TV studio in Brooklyn among the 50 delinquent properties
(Updated, Oct. 10, 7:40 a.m.) New York City had $4.74 billion worth of delinquent commercial property loans as of Oct. 1, down 0.6 percent from one month ago, when there was $4.77 billion outstanding, according to new data from Trepp compiled for The Real Deal (see the top five delinquencies below and the full 50-property list by clicking on the chart).
The decline can be largely accounted for by Joseph Moinian’s 1775 Broadway which had been more than 90 days delinquent in August but has since dropped out of Trepp’s database because the $248 million loan was sold off to a joint venture led by the Related Companies and Deutsche Bank AG. The venture is said to be angling to foreclose on the property now known as 3 Columbus Circle, and the Post has reported that Related wants to demolish the existing office tower and build a retail mall and 135-unit residential condominium in its place, whose units would sell for over $2,000 per square foot.
Meanwhile, several other high-profile properties, including a landmark building on East 42nd Street and Brooklyn’s famed JC Studios, spiraled into default, so that the city’s total outstanding commercial loan balance fell only slightly from August.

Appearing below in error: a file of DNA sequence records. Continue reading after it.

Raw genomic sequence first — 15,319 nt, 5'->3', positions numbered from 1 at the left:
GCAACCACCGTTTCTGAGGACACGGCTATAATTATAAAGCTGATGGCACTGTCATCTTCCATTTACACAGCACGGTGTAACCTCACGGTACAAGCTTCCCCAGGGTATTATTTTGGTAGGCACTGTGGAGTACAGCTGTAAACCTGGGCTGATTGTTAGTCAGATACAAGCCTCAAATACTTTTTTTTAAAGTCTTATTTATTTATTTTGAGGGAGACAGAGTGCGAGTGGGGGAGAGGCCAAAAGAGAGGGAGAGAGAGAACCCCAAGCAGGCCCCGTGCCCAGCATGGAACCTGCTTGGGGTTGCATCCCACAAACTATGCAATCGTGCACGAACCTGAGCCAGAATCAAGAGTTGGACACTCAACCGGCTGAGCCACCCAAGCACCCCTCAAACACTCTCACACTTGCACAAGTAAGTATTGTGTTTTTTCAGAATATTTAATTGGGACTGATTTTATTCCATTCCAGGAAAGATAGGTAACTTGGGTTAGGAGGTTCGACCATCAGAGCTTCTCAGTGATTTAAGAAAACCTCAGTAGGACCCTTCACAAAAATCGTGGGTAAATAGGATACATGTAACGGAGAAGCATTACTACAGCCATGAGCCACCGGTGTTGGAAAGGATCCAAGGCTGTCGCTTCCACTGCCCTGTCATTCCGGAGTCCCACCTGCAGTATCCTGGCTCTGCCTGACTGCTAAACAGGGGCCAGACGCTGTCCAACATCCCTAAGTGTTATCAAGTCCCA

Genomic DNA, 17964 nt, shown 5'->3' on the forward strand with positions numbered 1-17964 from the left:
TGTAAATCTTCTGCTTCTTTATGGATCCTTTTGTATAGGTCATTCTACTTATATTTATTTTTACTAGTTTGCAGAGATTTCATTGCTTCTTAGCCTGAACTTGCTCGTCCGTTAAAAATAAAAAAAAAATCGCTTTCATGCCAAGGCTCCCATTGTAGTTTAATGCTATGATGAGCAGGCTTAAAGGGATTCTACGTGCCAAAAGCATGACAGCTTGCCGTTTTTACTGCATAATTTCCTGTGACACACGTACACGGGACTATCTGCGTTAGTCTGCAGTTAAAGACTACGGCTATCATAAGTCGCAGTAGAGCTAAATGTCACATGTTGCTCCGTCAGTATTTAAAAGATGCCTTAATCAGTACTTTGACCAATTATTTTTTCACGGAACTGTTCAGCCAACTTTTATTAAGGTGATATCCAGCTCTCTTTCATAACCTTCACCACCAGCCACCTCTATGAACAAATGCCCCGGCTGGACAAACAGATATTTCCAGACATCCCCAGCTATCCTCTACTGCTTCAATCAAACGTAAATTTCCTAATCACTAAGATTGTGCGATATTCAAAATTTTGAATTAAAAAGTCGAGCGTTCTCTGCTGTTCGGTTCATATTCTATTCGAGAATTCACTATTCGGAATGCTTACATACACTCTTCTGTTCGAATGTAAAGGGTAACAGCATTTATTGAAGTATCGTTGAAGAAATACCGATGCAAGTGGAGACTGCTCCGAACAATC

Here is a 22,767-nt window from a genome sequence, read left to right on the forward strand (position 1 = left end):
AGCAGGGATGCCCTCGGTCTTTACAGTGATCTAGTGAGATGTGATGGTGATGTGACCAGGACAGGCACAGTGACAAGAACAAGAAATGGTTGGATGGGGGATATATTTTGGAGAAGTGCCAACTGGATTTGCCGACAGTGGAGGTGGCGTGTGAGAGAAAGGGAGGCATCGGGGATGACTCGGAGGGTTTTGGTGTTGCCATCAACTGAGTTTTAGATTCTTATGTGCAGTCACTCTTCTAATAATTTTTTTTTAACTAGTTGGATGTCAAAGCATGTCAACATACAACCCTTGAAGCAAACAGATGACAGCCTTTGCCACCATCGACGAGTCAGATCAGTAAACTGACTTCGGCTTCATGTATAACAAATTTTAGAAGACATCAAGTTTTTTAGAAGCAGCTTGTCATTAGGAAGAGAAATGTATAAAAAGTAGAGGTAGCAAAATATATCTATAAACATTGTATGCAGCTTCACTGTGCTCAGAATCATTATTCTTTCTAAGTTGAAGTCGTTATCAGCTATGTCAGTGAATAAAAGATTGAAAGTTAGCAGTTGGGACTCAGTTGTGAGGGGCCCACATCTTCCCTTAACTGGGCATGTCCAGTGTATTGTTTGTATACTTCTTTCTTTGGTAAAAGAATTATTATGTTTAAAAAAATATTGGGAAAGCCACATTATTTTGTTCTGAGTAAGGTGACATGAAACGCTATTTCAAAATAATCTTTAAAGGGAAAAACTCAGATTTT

At 110 East 42nd Street, Charles Ishay’s Gotham Realty Holdings came onto the radar after missing 60 days worth of payments on its $90 million loan. Gotham acquired floors six through 18 of the commercial condo, which houses the legendary Cipriani catering hall on the lower floors, from SL Green Realty for $111.5 million in 2007. Tenants include Newmark Knight Frank and Ackman-Ziff.
According to Trepp analysts, Wells Fargo transferred the loan to special servicer LNR Property in August, which then sent a pre-negotiation letter to Gotham “for failure to replenish a letter of credit for debt service shortfalls.” The servicer had not yet received a response as of the last payment date, Sept. 15, according to Trepp.
Representatives from LNR did not immediately respond to requests for comment, but Ishay told The Real Deal that the loan has been “worked out.”
Despite Cipriani’s recent cash crunch, the financial distress of Its 42nd Street building appears to be mere coincidence. In July 2009, Ishay had filed a lien against Cipriani for failure to pay $236,282 in common charges, but it has since been settled, and Ishay said that his firm’s loan delinquency never had anything to do with Cipriani and that the family has been paying its fees at the building.
Brooklyn’s famed JC Studios, which, in its more than a century of existence has been home to television shows like “The Cosby Show” and “As the World Turns,” is also now 60 days delinquent on its a $17.44 million loan balance. JCS Realty LLC acquired the Midwood property at 1262 East 14th Street from NBC in 2000.
Philips International’s 40 Rector Street, which has long been undergoing a high-profile struggle to stay above water, made its debut on Trepp’s list last month, too. The 600,000-square-foot office building was transferred to a special servicer in June after Philips defaulted on the $80 million loan, now classified as non-performing beyond maturity.
Another newcomer to the list was a portfolio of Harlem rental apartment buildings owned by the Praedium Group, which is classified by Trepp as non-performing beyond maturity with a $26 million loan balance, as well as Queens’ Maspeth Industrial Center, which has a $22.12 million balance and is 60 days delinquent.